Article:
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All went well today - got a temporary verbal for not actioning the request to ring safeguarding which is a fair cop.

Really took them to task over the procedure and the 2 trustees doing the disciplinary fell to pieces - they knew that they couldnt argue with the facts I had presented and are now going to review the policy.

Onwards and upwards!

 

Thank you for all the support and advice you gave me

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I am glad it is all over and had a fair outcome. You must be feeling very relieved and also proud for standing up for yourself. Perhaps the Safeguarding procedures need reviewing with the staff as an action point, and of course the Trustees need to make sure that they fully understand how to follow disciplinary procedures, including confidentiality.

Well done :-)

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Well done you! So glad to hear you have an outcome you can live with. Also I'm glad to see they're reviewing their policy. Often it is only when policies are tested out in real-life scenarios that the loopholes and problems come to light.

 

I hope you can put this all behind you now and begin to rebuild relationships which might easily become fractured in situations such as these.

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Just wondering what type of nursery you work in. Not 100% as don't have the documents infront of me ... but I'm fairly sure that if you are a Charitable setting, your trustee's are not allowed to be paid employee's. You can have staff representation (usually the manager). Maybe also check your constitution whilst looking and tweaking those policies.

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Just found out today that one of the trustees who was asked to vote on whether I should face diciplinary action thought it was referring to an earlier issue involving another member of staff!!! She wasnt given the correct story before being asked her opinion - the mind boggles!!

Edited by Rachael1820
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  • 2 months later...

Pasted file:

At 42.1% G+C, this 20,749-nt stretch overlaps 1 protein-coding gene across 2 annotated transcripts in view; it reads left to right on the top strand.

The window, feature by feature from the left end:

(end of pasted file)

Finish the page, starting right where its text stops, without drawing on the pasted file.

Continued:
No she can't have any involvement in this disciplinary as she would be part of the investigation which should be completed BEFORE the disciplinary. I would advise you to get advice from your Union (if you are a member) or ACAS

She can't just give you a disciplinary!! An investigation should take place first as I previously mentioned - check the disciplinary procedures. Sounds like someone is trying to save their skin! I am qualified in this area by the way :)

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Just wondering what type of nursery you work in. Not 100% as don't have the documents infront of me ... but I'm fairly sure that if you are a Charitable setting, your trustee's are not allowed to be paid employee's. You can have staff representation (usually the manager). Maybe also check your constitution whilst looking and tweaking those policies.

 

I think depending on the constitution you have, staff can be on the committee and hold trustee roles but they can not be paid for the trustee role, only their setting job.

 

No she can't have any involvement in this disciplinary as she would be part of the investigation which should be completed BEFORE the disciplinary. I would advise you to get advice from your Union (if you are a member) or ACAS

She can't just give you a disciplinary!! An investigation should take place first as I previously mentioned - check the disciplinary procedures. Sounds like someone is trying to save their skin! I am qualified in this area by the way :)

 

Hi headstartbourne, welcome to the forum :D ::1a

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As my settings CPO and Manager I would say the buck lies with me unless I was absent for some reason. If I am on the premises then it is my duty to ring for advice or make any referrals, which then would be logged and dated to say when it was done and who I spoke to. Why did your manager not ask for this information, if she had of done then maybe she would have realised sooner that you had not done it. I don't think your Manager should be on your disciplinary hearing and certainly not with her friend. Seek advice.